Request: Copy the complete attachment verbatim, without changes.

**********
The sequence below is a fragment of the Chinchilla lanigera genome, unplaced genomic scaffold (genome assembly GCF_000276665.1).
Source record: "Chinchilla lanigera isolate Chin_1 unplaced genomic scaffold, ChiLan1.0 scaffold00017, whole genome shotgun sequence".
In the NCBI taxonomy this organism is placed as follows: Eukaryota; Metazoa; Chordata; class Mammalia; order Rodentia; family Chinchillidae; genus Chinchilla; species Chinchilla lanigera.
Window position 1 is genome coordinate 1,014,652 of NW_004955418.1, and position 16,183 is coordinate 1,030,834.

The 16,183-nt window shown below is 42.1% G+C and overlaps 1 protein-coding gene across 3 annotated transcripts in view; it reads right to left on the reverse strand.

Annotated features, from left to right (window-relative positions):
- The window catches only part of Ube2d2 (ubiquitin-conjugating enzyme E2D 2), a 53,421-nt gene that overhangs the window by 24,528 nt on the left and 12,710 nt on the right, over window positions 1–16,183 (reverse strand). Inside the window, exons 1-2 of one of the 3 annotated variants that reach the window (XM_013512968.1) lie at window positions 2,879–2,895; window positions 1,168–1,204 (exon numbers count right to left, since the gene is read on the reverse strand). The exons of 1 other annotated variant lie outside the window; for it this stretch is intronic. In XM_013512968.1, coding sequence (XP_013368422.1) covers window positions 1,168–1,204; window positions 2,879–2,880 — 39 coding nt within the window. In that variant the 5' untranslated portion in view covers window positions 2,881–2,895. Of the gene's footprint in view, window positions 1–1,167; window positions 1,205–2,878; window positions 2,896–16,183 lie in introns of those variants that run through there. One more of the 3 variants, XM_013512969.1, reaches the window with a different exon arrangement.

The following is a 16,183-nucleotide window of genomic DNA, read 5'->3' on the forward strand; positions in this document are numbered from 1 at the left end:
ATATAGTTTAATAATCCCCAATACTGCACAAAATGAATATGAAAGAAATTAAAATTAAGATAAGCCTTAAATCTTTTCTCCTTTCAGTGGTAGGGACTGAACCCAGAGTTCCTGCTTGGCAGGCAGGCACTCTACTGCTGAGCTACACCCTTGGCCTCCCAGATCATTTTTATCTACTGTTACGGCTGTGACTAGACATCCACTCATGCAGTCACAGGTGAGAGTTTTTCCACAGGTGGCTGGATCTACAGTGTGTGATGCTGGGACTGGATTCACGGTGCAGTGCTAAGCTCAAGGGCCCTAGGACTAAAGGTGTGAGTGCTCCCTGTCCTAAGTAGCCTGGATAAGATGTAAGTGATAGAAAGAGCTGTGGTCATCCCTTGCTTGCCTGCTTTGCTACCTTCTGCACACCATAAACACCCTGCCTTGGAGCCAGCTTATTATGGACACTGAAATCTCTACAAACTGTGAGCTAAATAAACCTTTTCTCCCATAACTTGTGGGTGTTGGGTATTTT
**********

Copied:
The sequence below is a fragment of the Chinchilla lanigera genome, unplaced genomic scaffold (genome assembly GCF_000276665.1).
Source record: "Chinchilla lanigera isolate Chin_1 unplaced genomic scaffold, ChiLan1.0 scaffold00017, whole genome shotgun sequence".
In the NCBI taxonomy this organism is placed as follows: Eukaryota; Metazoa; Chordata; class Mammalia; order Rodentia; family Chinchillidae; genus Chinchilla; species Chinchilla lanigera.
Window position 1 is genome coordinate 1,014,652 of NW_004955418.1, and position 16,183 is coordinate 1,030,834.

The 16,183-nt window shown below is 42.1% G+C and overlaps 1 protein-coding gene across 3 annotated transcripts in view; it reads right to left on the reverse strand.

Annotated features, from left to right (window-relative positions):
- The window catches only part of Ube2d2 (ubiquitin-conjugating enzyme E2D 2), a 53,421-nt gene that overhangs the window by 24,528 nt on the left and 12,710 nt on the right, over window positions 1–16,183 (reverse strand). Inside the window, exons 1-2 of one of the 3 annotated variants that reach the window (XM_013512968.1) lie at window positions 2,879–2,895; window positions 1,168–1,204 (exon numbers count right to left, since the gene is read on the reverse strand). The exons of 1 other annotated variant lie outside the window; for it this stretch is intronic. In XM_013512968.1, coding sequence (XP_013368422.1) covers window positions 1,168–1,204; window positions 2,879–2,880 — 39 coding nt within the window. In that variant the 5' untranslated portion in view covers window positions 2,881–2,895. Of the gene's footprint in view, window positions 1–1,167; window positions 1,205–2,878; window positions 2,896–16,183 lie in introns of those variants that run through there. One more of the 3 variants, XM_013512969.1, reaches the window with a different exon arrangement.

The following is a 16,183-nucleotide window of genomic DNA, read 5'->3' on the forward strand; positions in this document are numbered from 1 at the left end:
ATATAGTTTAATAATCCCCAATACTGCACAAAATGAATATGAAAGAAATTAAAATTAAGATAAGCCTTAAATCTTTTCTCCTTTCAGTGGTAGGGACTGAACCCAGAGTTCCTGCTTGGCAGGCAGGCACTCTACTGCTGAGCTACACCCTTGGCCTCCCAGATCATTTTTATCTACTGTTACGGCTGTGACTAGACATCCACTCATGCAGTCACAGGTGAGAGTTTTTCCACAGGTGGCTGGATCTACAGTGTGTGATGCTGGGACTGGATTCACGGTGCAGTGCTAAGCTCAAGGGCCCTAGGACTAAAGGTGTGAGTGCTCCCTGTCCTAAGTAGCCTGGATAAGATGTAAGTGATAGAAAGAGCTGTGGTCATCCCTTGCTTGCCTGCTTTGCTACCTTCTGCACACCATAAACACCCTGCCTTGGAGCCAGCTTATTATGGACACTGAAATCTCTACAAACTGTGAGCTAAATAAACCTTTTCTCCCATAACTTGTGGGTGTTGGGTATTTT